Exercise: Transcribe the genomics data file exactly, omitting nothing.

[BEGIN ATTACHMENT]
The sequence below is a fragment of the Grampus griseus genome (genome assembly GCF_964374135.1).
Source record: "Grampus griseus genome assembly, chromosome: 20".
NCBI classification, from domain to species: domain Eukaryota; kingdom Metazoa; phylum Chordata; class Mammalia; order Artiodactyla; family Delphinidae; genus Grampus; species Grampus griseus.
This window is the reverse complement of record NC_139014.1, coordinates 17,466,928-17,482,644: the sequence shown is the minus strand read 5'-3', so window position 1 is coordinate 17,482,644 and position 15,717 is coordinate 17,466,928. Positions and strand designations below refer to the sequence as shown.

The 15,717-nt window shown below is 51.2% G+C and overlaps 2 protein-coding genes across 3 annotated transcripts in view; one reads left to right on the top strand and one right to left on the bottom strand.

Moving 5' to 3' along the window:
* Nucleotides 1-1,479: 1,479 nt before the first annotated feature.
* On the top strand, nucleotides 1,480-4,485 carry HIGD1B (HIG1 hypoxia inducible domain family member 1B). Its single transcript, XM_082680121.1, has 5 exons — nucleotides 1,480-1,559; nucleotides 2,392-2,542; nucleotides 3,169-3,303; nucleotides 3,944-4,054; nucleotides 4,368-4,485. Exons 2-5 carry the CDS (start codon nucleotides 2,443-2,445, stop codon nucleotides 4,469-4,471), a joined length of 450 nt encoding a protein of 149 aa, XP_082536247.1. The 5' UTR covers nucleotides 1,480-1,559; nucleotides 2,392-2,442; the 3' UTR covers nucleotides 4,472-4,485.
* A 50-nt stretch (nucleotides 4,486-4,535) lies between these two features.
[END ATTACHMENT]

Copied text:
The sequence below is a fragment of the Grampus griseus genome (genome assembly GCF_964374135.1).
Source record: "Grampus griseus genome assembly, chromosome: 20".
NCBI classification, from domain to species: domain Eukaryota; kingdom Metazoa; phylum Chordata; class Mammalia; order Artiodactyla; family Delphinidae; genus Grampus; species Grampus griseus.
This window is the reverse complement of record NC_139014.1, coordinates 17,466,928-17,482,644: the sequence shown is the minus strand read 5'-3', so window position 1 is coordinate 17,482,644 and position 15,717 is coordinate 17,466,928. Positions and strand designations below refer to the sequence as shown.

The 15,717-nt window shown below is 51.2% G+C and overlaps 2 protein-coding genes across 3 annotated transcripts in view; one reads left to right on the top strand and one right to left on the bottom strand.

Moving 5' to 3' along the window:
* Nucleotides 1-1,479: 1,479 nt before the first annotated feature.
* On the top strand, nucleotides 1,480-4,485 carry HIGD1B (HIG1 hypoxia inducible domain family member 1B). Its single transcript, XM_082680121.1, has 5 exons — nucleotides 1,480-1,559; nucleotides 2,392-2,542; nucleotides 3,169-3,303; nucleotides 3,944-4,054; nucleotides 4,368-4,485. Exons 2-5 carry the CDS (start codon nucleotides 2,443-2,445, stop codon nucleotides 4,469-4,471), a joined length of 450 nt encoding a protein of 149 aa, XP_082536247.1. The 5' UTR covers nucleotides 1,480-1,559; nucleotides 2,392-2,442; the 3' UTR covers nucleotides 4,472-4,485.
* A 50-nt stretch (nucleotides 4,486-4,535) lies between these two features.